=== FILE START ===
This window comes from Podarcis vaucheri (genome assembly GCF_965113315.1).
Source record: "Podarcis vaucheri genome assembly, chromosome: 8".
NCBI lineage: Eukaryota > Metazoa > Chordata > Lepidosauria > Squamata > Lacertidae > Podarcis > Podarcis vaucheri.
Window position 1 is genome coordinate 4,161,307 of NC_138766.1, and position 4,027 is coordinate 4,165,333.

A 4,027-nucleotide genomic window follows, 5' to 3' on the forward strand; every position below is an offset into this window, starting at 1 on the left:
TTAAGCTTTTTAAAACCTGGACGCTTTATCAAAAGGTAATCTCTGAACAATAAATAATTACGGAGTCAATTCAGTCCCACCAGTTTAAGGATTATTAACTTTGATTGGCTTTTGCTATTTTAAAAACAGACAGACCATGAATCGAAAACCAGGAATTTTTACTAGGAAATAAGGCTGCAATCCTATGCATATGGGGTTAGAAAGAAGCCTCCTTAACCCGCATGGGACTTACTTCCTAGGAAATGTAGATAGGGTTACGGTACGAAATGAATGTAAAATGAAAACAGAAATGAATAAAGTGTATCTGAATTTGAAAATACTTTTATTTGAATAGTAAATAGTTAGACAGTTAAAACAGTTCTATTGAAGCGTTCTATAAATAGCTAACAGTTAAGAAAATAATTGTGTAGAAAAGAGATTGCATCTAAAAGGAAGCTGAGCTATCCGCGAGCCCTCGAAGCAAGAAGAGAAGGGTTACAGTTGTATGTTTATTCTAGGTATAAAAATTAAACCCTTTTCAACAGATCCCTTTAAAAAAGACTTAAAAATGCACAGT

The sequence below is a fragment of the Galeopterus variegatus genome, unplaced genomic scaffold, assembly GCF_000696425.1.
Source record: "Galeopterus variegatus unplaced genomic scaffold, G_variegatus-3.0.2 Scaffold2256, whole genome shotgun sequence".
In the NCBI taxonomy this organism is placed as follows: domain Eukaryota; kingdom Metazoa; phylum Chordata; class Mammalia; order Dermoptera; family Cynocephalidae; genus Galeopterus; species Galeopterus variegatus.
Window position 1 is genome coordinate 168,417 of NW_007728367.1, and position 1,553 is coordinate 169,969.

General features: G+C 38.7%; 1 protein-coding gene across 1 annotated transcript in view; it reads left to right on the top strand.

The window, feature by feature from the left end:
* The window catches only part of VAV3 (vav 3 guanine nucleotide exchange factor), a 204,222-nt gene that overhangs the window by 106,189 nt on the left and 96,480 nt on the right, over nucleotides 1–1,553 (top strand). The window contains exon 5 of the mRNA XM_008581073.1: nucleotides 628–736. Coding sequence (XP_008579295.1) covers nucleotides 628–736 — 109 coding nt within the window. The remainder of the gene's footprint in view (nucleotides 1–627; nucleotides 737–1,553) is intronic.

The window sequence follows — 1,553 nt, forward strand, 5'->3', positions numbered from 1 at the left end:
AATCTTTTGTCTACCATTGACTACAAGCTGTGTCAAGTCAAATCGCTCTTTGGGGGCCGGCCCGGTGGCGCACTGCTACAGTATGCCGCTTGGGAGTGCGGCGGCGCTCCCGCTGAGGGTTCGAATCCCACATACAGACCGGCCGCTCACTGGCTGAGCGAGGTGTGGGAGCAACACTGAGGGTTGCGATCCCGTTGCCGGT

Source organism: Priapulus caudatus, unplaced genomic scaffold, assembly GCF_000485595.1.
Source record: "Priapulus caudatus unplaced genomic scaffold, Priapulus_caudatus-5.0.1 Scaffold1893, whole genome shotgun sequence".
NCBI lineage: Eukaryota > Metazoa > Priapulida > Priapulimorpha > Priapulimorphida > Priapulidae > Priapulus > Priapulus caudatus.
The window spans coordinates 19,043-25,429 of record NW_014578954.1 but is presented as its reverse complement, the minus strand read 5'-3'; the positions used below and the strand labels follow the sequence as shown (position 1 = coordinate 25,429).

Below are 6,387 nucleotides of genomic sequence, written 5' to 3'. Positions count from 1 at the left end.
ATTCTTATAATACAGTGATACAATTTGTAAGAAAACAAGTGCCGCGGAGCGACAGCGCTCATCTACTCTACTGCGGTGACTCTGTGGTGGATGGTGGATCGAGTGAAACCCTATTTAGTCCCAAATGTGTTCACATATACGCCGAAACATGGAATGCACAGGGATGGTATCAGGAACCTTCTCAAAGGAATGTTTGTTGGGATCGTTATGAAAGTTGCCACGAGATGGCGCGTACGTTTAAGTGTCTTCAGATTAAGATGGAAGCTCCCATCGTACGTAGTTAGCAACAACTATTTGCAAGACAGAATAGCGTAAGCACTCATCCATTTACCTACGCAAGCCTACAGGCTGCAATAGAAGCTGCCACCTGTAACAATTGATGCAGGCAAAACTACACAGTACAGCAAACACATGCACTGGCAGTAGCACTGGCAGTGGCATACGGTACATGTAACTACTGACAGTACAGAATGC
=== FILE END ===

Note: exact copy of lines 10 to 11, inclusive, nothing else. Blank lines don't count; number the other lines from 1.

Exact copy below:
Window position 1 is genome coordinate 168,417 of NW_007728367.1, and position 1,553 is coordinate 169,969.

General features: G+C 38.7%; 1 protein-coding gene across 1 annotated transcript in view; it reads left to right on the top strand.